After an injury that wasn’t you fault, getting compensation for your expenses is likely a big priority for you and your loved ones. You may be too hurt to work, and that means no paychecks for weeks, months, or years. In addition, your injuries may require extensive medical treatments. With no income, it can be difficult to afford those treatments, let alone your daily living expenses.
At Fleschner, Stark, Tanoos & Newlin, it’s our goal to get injured victims maximum compensation for their injury-related expenses. But whether money is awarded via a settlement or a jury decision, many of our clients worry about how to report the money on their taxes. After all, it’s a foregone conclusion that large lump sums such as those awarded in injury settlements are heavily taxed, right?
Thankfully, you don’t owe the IRS or your state of residence, whether it’s Illinois or Indiana, a single penny for any money you receive as part of a settlement for a physical injury. That includes settlements for injuries caused by auto accidents, truck accidents, slips and falls, and more.
In addition, personal injury settlements are considered non-taxable regardless of how they’re awarded. What does this mean? If our Indiana personal injury lawyers negotiate a fair private settlement with the insurance company, that money will not be taxable. Unfortunately, insurance companies don’t always cooperate. When that happens, we don’t hesitate to go to trial. If a judge or jury rules in favor of you and awards you a settlement, you don’t have to pay taxes on the damages you receive in this manner either.
When it comes to determining if an injury settlement is taxable, it’s important to define what a “physical injury” actually is. Physical injuries are considered injuries or illnesses that cause victims to incur lost wages, medical bills, emotional distress, pain and suffering, loss of consortium, and even attorney fees. That means physical injuries cover everything from physical accidents to medical malpractice to even being negligently exposed to viruses or bacteria that result in infectious disease.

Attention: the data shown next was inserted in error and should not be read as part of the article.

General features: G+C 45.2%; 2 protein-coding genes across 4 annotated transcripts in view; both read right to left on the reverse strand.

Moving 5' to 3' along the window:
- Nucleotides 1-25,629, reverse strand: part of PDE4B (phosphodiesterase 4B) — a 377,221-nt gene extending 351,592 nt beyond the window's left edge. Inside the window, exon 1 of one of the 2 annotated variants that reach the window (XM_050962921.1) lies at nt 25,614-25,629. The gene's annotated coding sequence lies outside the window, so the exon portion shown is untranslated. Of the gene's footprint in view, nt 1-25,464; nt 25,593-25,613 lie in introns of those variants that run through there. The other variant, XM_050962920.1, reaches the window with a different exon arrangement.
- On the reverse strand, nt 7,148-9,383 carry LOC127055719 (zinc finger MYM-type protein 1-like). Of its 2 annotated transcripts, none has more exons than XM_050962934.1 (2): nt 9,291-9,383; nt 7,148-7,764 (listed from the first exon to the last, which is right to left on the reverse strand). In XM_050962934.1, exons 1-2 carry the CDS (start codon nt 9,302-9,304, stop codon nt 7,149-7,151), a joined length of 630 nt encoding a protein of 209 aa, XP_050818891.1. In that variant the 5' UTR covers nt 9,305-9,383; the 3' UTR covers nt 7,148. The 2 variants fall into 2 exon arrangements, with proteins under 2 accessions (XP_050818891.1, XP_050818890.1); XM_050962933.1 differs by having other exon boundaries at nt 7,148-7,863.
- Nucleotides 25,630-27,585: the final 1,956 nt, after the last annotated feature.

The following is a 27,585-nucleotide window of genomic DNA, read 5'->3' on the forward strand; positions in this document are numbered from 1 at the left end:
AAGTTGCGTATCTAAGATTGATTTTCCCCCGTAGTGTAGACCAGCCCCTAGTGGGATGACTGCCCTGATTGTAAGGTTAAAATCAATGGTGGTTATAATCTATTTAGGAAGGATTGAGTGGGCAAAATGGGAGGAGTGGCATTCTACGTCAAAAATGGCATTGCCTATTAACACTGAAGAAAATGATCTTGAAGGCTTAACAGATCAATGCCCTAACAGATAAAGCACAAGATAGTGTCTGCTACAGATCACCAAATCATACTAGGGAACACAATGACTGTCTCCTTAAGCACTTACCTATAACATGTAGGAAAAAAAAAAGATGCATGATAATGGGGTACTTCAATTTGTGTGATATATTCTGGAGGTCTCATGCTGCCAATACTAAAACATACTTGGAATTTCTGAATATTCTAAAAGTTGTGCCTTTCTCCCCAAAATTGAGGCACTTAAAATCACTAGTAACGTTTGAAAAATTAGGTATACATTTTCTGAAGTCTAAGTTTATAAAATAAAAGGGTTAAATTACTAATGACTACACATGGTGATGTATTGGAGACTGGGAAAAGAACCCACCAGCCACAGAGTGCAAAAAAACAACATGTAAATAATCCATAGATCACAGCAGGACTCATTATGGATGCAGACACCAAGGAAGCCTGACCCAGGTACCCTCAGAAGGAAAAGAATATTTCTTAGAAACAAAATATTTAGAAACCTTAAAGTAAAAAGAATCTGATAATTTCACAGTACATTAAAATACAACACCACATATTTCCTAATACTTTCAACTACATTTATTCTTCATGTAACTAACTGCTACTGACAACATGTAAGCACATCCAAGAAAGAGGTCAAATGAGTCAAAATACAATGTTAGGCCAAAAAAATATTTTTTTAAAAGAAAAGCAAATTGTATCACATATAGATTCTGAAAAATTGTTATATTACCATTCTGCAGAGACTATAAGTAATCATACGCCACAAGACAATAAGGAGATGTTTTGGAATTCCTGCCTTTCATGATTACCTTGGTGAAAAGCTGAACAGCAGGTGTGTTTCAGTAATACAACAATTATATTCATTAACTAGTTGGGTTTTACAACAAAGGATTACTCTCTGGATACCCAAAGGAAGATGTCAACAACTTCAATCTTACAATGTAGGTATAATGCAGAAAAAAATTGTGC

Although many physical injury claim awards are considered non-taxable, not all of the money that some victims receive after winning their settlements stays in their pockets. Punitive damages may be part of your award, especially when the at-fault party acted with extreme negligence, maliciously, or with intent to harm. Punitive damages are always taxable, and they can often be significantly higher than traditional damages. However, only the portion of your award that is considered punitive will be taxed. If you receive punitive damages in addition to compensatory damages, your compensatory damages will remain untaxed.
In addition, money awarded for emotional injuries is also taxable. That means the IRS may have a claim to some of your award if you received a settlement for emotional distress or discrimination. However, if any aspect of the claim involved physical injury, your emotional distress claim may be considered non-taxable. Talk to a lawyer if you are unsure whether your claim is considered a physical injury.
Because many claims involve multiple types of damages, it’s important to have a law firm on your side that knows the differences between them and can help you ensure that they’re clearly divided in the language of the settlement. Remember, the insurance company doesn’t care what happens to the money after it pays you, and that means you may be in for a rude awakening if the IRS decides it has a stake in a sizable percentage of your settlement.
With our lawyers on your side, you’ll get peace of mind knowing that we’ve not only worked hard to maximize your settlement, but also that we’ve structured your award in a manner that preserves your take-home money. You’re injured and deserve compensation for what you’ve been through—the last thing you need right now is to pay a huge chunk of taxes on money that’s rightfully yours.
Need a savvy law firm that knows what it takes to win and help you keep as much money as possible after a favorable settlement? Contact us today.
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The financial burden that often comes with a serious injury can be too much for many people to bear. Unexpected medical debt, damaged personal property, and the sudden loss of income can impact the budgets of most families. The good news is that a successful injury claim could help reduce that financial strain after a serious accident. Get in touch with a Terre Haute personal injury lawyer with Fleschner, Stark, Tanoos & Newlin to learn more.
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